soup. Inspired by your recipe! The perfect complement. Thanks! (Will take your advice and make the actual soup Friday night to go with fresh halibut.)

  9. Fresh parsley and chives went in the food processor, and instead of plain onion I made a quick “relish” with red onion, cucumber, fresh mint, a little fresh orange & lime juice and a bit more diced avocado (and salt/pepper to taste). That really helped perk it up a bit. Having said that, it was yummy!!

  10. Ingredients don’t list jalapeños, but recipe and pics do?

  11. Hello Paul .
    Could we use avocado with some salt and lime as acceptable food during IF ? As it´s ok to take some butter, or coconut oil or MCT oil in coffee …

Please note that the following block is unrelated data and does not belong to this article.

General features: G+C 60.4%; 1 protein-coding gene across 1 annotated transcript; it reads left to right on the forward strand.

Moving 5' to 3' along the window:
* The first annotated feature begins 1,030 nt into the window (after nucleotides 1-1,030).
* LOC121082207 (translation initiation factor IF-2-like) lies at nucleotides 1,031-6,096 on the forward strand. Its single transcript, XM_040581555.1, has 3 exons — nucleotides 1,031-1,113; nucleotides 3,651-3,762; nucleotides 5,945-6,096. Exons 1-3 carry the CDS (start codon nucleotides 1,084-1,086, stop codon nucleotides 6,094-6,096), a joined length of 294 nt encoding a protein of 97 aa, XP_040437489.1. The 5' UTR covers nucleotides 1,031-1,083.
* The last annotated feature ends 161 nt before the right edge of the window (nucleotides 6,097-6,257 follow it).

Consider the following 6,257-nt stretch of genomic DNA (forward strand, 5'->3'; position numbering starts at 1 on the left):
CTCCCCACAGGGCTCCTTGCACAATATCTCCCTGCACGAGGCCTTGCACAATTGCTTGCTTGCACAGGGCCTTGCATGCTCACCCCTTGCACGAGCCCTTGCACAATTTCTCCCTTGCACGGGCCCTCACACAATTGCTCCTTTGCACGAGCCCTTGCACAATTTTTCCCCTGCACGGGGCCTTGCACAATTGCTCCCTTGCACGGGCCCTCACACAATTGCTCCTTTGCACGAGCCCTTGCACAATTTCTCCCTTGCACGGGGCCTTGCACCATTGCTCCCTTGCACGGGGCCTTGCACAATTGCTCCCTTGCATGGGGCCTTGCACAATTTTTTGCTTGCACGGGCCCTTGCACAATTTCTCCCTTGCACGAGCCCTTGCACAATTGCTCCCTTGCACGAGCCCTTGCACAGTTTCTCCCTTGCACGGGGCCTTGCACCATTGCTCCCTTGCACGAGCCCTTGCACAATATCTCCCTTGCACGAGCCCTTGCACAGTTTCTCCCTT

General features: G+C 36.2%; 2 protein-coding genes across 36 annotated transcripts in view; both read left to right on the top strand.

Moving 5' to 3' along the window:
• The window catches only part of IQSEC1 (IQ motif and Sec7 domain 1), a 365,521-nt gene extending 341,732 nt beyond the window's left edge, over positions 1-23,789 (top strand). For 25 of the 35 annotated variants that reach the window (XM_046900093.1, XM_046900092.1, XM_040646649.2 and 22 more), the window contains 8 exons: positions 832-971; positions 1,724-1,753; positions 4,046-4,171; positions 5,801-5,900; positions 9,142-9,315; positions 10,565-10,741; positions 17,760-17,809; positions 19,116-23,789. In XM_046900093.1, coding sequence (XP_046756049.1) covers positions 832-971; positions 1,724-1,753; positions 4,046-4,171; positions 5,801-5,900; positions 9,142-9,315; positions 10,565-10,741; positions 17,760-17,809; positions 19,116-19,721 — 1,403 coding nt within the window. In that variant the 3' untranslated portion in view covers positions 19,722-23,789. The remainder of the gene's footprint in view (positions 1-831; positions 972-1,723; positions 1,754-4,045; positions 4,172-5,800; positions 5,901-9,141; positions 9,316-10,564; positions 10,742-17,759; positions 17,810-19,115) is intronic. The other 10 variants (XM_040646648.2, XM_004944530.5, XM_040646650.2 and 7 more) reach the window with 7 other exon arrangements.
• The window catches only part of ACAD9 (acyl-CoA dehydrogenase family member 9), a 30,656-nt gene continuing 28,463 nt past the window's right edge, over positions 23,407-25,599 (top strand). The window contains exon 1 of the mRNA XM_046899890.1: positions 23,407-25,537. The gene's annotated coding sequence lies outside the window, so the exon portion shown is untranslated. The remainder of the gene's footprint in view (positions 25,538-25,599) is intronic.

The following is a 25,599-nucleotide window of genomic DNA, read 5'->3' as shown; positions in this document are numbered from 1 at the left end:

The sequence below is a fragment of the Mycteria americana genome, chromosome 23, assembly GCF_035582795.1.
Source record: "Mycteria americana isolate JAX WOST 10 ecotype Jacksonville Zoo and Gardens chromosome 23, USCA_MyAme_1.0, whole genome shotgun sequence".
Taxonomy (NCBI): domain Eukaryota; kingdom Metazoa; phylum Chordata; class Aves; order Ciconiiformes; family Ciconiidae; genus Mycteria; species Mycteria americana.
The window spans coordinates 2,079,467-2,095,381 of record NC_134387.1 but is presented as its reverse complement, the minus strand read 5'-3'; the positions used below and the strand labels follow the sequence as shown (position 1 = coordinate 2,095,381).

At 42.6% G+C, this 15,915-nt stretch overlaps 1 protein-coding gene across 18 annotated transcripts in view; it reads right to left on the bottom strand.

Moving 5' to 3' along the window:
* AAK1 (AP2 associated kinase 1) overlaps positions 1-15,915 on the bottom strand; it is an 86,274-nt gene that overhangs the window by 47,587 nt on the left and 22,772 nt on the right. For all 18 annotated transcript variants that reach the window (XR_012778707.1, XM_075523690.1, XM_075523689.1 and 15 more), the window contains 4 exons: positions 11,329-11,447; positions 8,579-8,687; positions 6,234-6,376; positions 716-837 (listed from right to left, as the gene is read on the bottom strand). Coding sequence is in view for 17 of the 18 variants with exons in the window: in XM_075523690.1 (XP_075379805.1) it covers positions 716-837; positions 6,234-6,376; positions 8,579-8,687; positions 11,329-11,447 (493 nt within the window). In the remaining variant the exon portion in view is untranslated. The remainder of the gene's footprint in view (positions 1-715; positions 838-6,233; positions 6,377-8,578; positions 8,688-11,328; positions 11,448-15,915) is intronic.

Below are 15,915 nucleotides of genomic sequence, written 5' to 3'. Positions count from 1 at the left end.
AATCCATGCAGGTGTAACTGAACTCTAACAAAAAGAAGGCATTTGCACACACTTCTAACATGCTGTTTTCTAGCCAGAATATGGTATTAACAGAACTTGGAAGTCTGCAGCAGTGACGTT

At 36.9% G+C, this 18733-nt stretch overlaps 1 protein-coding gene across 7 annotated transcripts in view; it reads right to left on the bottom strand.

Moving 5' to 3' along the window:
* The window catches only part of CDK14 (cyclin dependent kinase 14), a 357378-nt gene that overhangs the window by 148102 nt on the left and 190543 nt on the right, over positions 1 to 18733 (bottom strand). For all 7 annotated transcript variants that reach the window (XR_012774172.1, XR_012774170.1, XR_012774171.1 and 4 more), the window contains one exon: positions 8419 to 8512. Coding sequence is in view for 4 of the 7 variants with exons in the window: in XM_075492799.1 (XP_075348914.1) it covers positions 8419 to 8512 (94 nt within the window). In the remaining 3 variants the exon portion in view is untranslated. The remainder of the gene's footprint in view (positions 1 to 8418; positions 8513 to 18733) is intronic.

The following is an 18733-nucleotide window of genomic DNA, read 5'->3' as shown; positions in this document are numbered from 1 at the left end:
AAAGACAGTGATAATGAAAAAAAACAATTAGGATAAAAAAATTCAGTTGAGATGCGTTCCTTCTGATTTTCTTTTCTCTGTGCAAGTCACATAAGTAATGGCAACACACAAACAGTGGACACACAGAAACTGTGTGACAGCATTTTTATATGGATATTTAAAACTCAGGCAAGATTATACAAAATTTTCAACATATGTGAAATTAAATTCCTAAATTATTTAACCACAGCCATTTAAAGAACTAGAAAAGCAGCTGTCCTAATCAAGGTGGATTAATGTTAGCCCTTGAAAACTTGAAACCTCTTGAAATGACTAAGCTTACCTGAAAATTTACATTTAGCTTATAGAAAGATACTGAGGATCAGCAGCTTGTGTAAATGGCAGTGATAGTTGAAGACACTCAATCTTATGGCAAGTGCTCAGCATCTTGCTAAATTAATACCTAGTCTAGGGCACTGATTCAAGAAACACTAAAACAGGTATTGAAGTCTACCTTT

Thanks for your answer,

    • Hi Maya,

      No, I would recommend taking no calories during the fast – not even oil or butter in coffee.

      If you do eat something, you want salt and potassium and water, so you are thinking along the right lines, but a better choice would be a bone broth soup with diced vegetables and salt.

  12. Nancy Stebnicki

    Question: I have learned alot from my 60 year old cousin who lives on a farm in the middle of nowhere in Poland 🙂 He has taught me so many things that have been a way of life for them forever (when I first came to Poland in 1988 – it was like 30 years behind the US at that time). He said that I was not to eat beef fat in anything while drinking cold drinks – because the fat solidifies in the stomach via the cold liquid. He said when you eat something with animal fat – drink hot drinks (like tea which is what has been the traditional beverage at meals in Poland forever). What do you think?